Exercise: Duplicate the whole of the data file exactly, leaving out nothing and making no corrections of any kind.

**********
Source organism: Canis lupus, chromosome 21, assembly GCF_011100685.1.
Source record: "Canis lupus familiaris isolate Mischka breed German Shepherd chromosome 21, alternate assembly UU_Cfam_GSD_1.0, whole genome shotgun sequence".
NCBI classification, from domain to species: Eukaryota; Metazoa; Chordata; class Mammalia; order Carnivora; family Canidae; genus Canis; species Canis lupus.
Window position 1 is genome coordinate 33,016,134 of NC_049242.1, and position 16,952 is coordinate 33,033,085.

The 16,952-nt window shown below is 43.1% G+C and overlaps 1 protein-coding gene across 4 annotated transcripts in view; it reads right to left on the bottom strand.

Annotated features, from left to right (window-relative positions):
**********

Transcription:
Source organism: Canis lupus, chromosome 21, assembly GCF_011100685.1.
Source record: "Canis lupus familiaris isolate Mischka breed German Shepherd chromosome 21, alternate assembly UU_Cfam_GSD_1.0, whole genome shotgun sequence".
NCBI classification, from domain to species: Eukaryota; Metazoa; Chordata; class Mammalia; order Carnivora; family Canidae; genus Canis; species Canis lupus.
Window position 1 is genome coordinate 33,016,134 of NC_049242.1, and position 16,952 is coordinate 33,033,085.

The 16,952-nt window shown below is 43.1% G+C and overlaps 1 protein-coding gene across 4 annotated transcripts in view; it reads right to left on the bottom strand.

Annotated features, from left to right (window-relative positions):